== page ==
David recently did a live interview on Twitter Spaces with one of our platform partners, HeroX. They came forward with a few questions to guide the conversation, and the consequent hour was full of fascinating insights and quotable snippets. Adam Olsen, who hosts and produces the Innovation Heroes interviews, describes his motivation behind starting the series:
“It’s time to open up the airways, share strategies, engage partners, and leverage the power of crowd intelligence to expedite solutions to the pressing problems facing every level of organisation, individuals, and the world. The key word here is OPEN. We’re bringing our partners in innovation, organisations who have run their own crowdsourcing projects, innovator powerhouses, and remote work legends into the spotlight. There is a global network ready to contribute time, energy and intelligence to just about any challenge that comes their way. All we need to do is provide the opportunity.”
As HeroX have noted in their blog post reflecting on the interview, there are five main points that came across during the Twitter Space:
Principle number one is to measure the benefits and the costs from both perspectives in your open innovation partnership. Then you can have a successful Jam, work through that list, and make sure both sides agree on what you’re going to get out of it as well as what you’re going to put into it. This proves that you’ve got a set of things to measure: we also have an open innovation metrics tool that contains a list and a formula for tangible data collection. It isn’t about just grabbing as much IP as you can and running for the hills, it’s about creating long-term, stable relationships based on mutual benefits and respect.
There exists a kind of natural innovation antibody in some organisations, which assist in the resisting of external ideas regardless of whether they are objectively good or bad. To get through this initial blocker, it is important to encourage the idea of ‘proudly invented elsewhere’; instead of an alien, threatening thing, external ideas become helpful. They are time savers, money savers, quality-of-life improvers, and are easier to welcome and accept. This lends to the fact that company culture is 5x more important than e.g. platform design when determining the success of open innovation. If it is treated as such, and respected in this manner, your approach to OI design thinking will radically change, absolutely for the better.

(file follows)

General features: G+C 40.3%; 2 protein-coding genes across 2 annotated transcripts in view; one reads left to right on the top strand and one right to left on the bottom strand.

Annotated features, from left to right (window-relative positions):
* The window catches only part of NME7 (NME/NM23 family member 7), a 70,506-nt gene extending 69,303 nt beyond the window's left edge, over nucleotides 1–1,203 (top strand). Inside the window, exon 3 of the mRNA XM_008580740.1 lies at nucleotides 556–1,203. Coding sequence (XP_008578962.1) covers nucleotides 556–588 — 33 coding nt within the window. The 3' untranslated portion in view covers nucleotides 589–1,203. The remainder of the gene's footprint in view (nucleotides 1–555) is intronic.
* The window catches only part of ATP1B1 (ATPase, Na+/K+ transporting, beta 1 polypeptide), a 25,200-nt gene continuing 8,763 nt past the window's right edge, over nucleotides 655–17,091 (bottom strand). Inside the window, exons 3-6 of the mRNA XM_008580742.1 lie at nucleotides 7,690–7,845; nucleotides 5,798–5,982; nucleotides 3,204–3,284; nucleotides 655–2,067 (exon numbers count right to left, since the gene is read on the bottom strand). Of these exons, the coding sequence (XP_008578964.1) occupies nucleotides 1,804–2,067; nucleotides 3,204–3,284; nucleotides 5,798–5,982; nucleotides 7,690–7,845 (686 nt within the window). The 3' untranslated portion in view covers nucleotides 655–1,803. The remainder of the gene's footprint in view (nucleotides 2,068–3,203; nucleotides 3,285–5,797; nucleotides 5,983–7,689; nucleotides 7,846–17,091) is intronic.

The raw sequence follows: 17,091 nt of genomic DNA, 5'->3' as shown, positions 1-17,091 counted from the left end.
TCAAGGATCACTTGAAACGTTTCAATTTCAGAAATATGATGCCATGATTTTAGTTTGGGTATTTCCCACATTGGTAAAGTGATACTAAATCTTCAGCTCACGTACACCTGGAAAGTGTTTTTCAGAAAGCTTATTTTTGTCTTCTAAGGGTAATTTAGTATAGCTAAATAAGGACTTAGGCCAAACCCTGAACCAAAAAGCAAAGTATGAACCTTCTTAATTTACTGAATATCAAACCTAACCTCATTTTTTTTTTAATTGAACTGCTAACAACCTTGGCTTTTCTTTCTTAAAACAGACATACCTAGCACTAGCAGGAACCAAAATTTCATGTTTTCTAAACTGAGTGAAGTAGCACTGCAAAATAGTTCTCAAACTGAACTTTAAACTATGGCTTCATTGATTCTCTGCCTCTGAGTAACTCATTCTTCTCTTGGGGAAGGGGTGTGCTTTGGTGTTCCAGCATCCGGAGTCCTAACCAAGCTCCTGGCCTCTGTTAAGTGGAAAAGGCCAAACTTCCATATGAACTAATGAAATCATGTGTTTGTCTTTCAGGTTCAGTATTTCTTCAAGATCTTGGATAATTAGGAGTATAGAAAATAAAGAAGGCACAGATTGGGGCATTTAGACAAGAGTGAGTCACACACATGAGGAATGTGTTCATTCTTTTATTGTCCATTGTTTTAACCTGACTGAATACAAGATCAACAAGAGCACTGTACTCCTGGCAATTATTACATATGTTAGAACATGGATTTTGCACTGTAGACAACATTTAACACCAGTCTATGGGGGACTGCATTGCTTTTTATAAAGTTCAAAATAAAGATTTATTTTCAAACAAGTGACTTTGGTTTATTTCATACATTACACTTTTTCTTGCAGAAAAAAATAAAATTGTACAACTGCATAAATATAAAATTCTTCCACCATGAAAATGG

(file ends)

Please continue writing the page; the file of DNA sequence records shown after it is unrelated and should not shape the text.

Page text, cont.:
As the notion of innovation itself rapidly evolves, open innovation becomes more and more valuable. Every company is expected to innovate 24/7 and it is impossible to keep up, regardless of whether you’re a smaller or larger organisation. Innovation just for the sake of innovation will disadvantage you, but carefully crafted employment of open innovation will keep you nourished in the long term, as well as preventatively ready for whatever sort of curveballs the market/your sector has in store.
As the saying goes, you’re as strong as your weakest link. Find that weak link and you’ll find your challenge holder. This does not mean that the weak link is a person, however; it means that the challenge holder is someone or a group of people in your organisation that represent a burning requirement. It may not be obvious, it may not be a universal problem, but it is a specific must-have (not a vague nice-to-have).
Chains seem to be antithetical to the ethos of open innovation. A chain implies hierarchy, inequality, and competition for the sake of personal benefit. A net, on the other hand, implies a healthy space for competition and collaboration as the notion of one being better than another does not come from a pre-formed, inflexible structure. It also implies multiple points of contact so, for example, there are multiple buying points contracted to you within any given supply net. Open procurement is therefore a more stable way to run a business, and gives more opportunity to new/different/more innovative avenues.
Feel free to listen to the whole interview here, and tune into future episodes of Innovation Heroes on Twitter Spaces, hosted by HeroX. As always, if you have any thoughts or questions, feel free to leave a comment or send us an email to firstname.lastname@example.org.